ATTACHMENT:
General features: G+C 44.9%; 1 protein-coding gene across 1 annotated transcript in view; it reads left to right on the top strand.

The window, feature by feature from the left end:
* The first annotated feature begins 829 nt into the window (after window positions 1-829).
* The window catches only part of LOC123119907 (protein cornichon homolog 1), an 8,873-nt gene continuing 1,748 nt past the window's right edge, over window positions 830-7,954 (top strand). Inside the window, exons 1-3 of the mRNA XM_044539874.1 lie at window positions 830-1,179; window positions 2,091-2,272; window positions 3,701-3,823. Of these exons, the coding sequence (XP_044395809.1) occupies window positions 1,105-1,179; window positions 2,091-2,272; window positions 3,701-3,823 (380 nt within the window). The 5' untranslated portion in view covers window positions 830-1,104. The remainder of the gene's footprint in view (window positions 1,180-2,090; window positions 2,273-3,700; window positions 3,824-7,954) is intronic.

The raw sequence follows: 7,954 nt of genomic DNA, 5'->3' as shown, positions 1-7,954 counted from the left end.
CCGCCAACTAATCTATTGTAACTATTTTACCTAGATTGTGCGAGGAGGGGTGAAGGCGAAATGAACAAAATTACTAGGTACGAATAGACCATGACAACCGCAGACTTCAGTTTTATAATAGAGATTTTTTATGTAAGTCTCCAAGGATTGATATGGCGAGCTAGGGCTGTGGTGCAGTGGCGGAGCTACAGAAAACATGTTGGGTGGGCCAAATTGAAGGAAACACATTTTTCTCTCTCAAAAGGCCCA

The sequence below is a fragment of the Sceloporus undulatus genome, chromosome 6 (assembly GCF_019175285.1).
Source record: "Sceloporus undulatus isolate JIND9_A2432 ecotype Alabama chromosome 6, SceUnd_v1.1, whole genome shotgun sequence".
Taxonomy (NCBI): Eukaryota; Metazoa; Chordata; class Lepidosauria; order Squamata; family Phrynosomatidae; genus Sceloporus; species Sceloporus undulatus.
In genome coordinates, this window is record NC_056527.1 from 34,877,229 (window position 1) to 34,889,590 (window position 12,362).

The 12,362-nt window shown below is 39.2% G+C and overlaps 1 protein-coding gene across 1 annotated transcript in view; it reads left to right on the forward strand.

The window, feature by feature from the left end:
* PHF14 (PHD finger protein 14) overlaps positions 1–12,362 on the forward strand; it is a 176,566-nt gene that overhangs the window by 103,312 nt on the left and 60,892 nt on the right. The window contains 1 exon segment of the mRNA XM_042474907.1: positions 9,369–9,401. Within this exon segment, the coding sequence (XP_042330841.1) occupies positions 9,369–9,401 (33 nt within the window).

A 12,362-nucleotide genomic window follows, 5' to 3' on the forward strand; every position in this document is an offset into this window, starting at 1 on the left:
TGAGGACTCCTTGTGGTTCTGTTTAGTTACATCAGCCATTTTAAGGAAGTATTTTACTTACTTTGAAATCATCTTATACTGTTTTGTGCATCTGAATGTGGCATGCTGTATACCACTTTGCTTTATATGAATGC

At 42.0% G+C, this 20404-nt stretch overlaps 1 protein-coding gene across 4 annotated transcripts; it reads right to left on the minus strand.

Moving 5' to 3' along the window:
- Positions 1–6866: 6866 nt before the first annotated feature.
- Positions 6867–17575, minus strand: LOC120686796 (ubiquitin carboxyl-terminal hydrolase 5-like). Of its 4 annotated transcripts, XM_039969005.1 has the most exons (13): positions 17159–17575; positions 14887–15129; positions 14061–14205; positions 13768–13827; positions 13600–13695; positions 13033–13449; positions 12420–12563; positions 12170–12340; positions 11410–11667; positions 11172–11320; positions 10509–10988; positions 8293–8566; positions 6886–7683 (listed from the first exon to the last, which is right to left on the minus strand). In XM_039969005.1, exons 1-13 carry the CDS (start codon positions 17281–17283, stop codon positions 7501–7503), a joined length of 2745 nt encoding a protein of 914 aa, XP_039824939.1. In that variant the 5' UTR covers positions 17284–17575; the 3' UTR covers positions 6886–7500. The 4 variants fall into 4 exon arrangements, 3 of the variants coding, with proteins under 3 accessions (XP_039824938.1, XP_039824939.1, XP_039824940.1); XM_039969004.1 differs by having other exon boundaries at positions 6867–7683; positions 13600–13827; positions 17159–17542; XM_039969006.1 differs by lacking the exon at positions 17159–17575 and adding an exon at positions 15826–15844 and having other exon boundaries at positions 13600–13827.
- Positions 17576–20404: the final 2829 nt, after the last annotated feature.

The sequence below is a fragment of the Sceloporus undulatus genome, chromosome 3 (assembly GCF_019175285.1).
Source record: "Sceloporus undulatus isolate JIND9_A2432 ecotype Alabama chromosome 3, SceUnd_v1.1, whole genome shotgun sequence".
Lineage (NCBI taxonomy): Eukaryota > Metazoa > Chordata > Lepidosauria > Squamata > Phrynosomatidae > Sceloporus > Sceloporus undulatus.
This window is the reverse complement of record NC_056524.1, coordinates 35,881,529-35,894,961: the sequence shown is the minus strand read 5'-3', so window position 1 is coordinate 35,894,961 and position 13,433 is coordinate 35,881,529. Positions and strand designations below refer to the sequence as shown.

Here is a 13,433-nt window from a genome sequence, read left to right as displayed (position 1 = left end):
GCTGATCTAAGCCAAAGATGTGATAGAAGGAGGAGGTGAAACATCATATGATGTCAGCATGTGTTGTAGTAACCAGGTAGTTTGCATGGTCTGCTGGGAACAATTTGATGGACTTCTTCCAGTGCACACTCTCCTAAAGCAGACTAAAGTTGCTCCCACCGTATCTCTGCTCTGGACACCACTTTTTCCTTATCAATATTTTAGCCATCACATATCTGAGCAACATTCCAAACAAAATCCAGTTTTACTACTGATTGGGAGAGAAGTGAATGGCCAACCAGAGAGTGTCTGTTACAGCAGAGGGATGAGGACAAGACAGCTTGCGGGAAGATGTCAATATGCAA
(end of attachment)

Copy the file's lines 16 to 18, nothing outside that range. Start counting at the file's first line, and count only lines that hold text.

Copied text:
At 42.0% G+C, this 20404-nt stretch overlaps 1 protein-coding gene across 4 annotated transcripts; it reads right to left on the minus strand.

Moving 5' to 3' along the window:
- Positions 1–6866: 6866 nt before the first annotated feature.